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Andover Students Return From Semester Abroad at The Island School

Courtesy of the Island School

The Island School program, offered to Andover students, is part of the Learning in the World Program with the Tang Insitute.

Although it’s unusual for high schoolers to begin their morning with an ocean swim in the Bahamas, for Sophia Witt ’20 and Rowan Curley ’20, it was just another part of their daily routine at the Island School, where they both spent their Fall Term.

The Island School, located on South Eleuthera island in the Bahamas, allowed 53 high school students to explore and engage with the island’s culture, environment, and community over a 100-day long semester. The program’s emphasis on experiential learning encompasses a variety of activities such as solo camping expeditions, scuba diving, sailing, and kayaking, in addition to regular academic classes.

According to Curley, the curriculum integrated the natural resources of the island and often involved outside activities.

Curley said, “If I had my marine ecology class, we’d go scuba diving. If I was doing math, we’d do statistics of water usage based on cistern storage on campus. A lot of the time we’d be doing expeditions, like nine-day kayaking or five-day van camping down the island. It was really always changing.”

Carmen Muñoz-Fernández, Director of Learning in the World, said, “I think the main benefit is that the Island School is a true experiential learning program, where it is project-based, and the students get to experience the world in a completely different way than they get to back home or here on campus.”

In addition to the unique education, Curley, Witt, and Tyler Murphy ’19, who attended the Island School during Fall Term of the 2017-2018 school year, said that they benefited from the opportunity of self-discovery provided by the physical and emotional challenges of the Island School.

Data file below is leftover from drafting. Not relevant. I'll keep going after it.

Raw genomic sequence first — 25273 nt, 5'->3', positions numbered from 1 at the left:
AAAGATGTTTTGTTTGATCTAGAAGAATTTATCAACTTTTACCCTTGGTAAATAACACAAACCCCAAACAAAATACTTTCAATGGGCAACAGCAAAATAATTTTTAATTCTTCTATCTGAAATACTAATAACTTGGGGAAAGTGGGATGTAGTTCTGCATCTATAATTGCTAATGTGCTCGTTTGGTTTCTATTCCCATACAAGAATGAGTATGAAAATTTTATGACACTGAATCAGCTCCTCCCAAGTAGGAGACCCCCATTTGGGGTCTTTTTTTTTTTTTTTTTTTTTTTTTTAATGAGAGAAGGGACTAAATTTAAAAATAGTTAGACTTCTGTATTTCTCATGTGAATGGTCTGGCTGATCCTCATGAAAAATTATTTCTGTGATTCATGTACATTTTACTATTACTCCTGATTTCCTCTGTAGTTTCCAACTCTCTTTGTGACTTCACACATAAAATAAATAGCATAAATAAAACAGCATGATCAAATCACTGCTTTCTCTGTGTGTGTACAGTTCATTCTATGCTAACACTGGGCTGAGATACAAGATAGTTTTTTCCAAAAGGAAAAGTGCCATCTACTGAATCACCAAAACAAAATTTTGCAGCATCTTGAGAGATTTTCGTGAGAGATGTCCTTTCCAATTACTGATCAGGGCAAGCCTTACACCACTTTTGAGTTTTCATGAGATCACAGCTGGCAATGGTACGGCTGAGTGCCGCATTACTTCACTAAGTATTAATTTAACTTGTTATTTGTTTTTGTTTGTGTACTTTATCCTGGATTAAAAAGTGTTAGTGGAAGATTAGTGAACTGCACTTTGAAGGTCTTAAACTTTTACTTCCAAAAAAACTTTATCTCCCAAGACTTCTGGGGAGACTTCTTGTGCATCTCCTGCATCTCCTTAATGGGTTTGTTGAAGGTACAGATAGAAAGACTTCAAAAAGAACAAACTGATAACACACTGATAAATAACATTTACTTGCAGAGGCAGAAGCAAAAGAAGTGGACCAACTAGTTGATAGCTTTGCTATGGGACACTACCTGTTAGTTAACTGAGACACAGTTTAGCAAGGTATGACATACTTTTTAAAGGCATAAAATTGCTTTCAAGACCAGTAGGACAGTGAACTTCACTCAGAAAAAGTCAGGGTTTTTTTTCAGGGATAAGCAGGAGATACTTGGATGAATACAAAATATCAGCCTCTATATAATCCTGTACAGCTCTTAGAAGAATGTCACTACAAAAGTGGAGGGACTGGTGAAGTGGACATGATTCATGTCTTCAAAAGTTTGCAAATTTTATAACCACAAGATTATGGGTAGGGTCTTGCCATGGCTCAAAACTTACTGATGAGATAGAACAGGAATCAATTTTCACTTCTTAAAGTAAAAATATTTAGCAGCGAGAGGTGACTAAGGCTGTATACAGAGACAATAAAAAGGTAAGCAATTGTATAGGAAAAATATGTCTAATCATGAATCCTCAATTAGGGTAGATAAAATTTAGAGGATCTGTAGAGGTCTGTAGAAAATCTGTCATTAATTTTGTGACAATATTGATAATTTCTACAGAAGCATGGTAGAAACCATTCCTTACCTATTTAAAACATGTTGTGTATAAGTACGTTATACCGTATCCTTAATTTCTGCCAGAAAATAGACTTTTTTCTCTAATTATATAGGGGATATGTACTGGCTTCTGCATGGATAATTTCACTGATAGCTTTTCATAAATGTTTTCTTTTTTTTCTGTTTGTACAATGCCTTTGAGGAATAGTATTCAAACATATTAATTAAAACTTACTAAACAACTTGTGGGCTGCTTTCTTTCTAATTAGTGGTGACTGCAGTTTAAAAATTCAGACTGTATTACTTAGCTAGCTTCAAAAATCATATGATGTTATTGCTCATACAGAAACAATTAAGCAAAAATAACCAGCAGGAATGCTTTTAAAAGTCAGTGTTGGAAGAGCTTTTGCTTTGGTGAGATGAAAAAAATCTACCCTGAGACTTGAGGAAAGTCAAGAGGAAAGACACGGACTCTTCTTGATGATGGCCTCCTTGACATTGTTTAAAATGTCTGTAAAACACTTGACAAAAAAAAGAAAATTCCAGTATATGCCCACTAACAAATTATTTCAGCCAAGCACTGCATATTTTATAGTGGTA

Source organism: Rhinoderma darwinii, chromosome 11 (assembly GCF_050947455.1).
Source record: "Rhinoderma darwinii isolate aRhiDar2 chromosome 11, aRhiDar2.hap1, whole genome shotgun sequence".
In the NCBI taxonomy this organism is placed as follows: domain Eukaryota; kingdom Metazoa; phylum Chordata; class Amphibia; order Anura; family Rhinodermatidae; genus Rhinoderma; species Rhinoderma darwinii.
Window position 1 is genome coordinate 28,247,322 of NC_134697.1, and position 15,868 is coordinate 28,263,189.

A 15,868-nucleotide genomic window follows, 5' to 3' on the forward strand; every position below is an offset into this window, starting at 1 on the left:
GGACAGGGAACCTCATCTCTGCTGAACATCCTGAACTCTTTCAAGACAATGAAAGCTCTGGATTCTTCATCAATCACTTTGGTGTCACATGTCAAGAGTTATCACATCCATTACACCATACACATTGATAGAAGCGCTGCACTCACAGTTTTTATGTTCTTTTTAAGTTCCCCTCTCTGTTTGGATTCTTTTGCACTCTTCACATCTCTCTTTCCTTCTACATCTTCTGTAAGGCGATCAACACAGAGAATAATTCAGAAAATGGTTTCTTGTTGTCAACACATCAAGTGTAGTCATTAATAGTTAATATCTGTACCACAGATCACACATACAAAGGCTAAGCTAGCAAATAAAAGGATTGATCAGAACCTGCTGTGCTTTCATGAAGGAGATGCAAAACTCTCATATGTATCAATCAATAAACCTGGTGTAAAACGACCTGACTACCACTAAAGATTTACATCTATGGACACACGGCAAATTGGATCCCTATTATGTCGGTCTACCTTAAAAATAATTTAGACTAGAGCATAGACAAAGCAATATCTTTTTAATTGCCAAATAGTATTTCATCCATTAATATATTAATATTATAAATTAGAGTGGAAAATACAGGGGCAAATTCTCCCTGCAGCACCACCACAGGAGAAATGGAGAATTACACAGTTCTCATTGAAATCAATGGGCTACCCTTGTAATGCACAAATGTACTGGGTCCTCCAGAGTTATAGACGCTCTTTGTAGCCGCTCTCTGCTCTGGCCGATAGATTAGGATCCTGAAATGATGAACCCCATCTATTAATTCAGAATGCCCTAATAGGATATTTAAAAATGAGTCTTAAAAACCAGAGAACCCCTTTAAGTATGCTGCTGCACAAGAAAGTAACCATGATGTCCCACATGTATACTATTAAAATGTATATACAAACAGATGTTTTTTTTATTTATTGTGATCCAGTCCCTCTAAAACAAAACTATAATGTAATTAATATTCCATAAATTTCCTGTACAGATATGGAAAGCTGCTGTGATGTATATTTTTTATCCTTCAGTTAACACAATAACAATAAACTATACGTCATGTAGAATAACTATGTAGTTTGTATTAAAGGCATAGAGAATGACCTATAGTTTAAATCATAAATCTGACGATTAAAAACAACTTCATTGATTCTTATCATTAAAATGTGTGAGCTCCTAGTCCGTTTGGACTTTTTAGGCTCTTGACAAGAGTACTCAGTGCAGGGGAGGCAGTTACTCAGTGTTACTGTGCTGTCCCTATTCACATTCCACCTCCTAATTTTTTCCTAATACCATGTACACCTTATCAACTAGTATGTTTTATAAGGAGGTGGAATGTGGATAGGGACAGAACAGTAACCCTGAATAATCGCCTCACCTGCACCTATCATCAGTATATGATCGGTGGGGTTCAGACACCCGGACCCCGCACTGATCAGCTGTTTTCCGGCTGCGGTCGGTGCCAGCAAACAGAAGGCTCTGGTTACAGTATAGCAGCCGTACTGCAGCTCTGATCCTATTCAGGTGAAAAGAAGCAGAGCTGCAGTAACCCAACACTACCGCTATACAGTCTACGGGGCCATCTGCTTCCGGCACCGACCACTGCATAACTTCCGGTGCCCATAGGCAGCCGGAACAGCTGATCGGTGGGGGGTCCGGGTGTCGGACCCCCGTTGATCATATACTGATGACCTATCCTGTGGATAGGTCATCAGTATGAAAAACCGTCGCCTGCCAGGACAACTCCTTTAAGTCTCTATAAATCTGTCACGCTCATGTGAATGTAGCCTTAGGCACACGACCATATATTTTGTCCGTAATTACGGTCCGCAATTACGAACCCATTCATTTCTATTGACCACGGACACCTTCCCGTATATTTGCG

Witt said, “I really wanted to find out more about who I was, down to the core of my person…[The Island School is] very, very hard at times, and there are times when everyone wants to go home, but it’s so worth it, and you learn so much about yourself. It’s honestly life-changing. It broadens your perspective so much.”

Murphy, who had a similar experience, said, “The most important thing I learned about myself is what I’m capable of… what I can do physically, because we do a lot of athletics there. Mentally, being away from home; emotionally, not being able to contact my family at all times and being with new people; and even academically, in the sense that I didn’t know how much I was capable of learning about myself.”

The Island School also fosters a different community dynamic from the one at Andover, according to Witt. Witt said that the school’s strict “no cliques” policy coupled with the small campus size and intensity of the program allowed the students and staff to develop much more tight-knit relationships with one another.

Curley also said that she was able to make close friendships with faculty members, many of whom were teaching fellows that participated in athletics and expeditions alongside students.      

“They all became like big siblings to me. It felt comfortable relating to them…It just felt like a family on campus. Everyone knew each other and everyone said hello,” she said.

Students were not allowed to have phones or access WiFi on campus, although they were permitted to use their computers. According to Curley, being able to have face-to-face conversations with her friends, instead of interacting with them on social media, gave her the chance to get to know people on a deeper level.

“Every single interaction I’ve had with these people before leaving has been face-to-face. I’ve never known them online, and I feel like that’s something that never happens these days. It’s super incredible,” she said.

In order to partake in the program, both Curley and Witt missed the entirety of Fall Term and a week of Winter Term. Although they had to move the majority of their year-long classes to their Senior year, it gives them the ability to take electives typically reserved for Seniors during their Upper year. Despite the scheduling complications, both students said that they wouldn’t have traded the experience for anything.

Witt said, “I would definitely, 100 percent, recommend it… I remember being a bit sad when it was Andover/Exeter Weekend, but honestly, I didn’t feel like I missed out on anything.”

Editor’s Note: Margot Hutchins is an Associate Copy Editor for The Phillipian.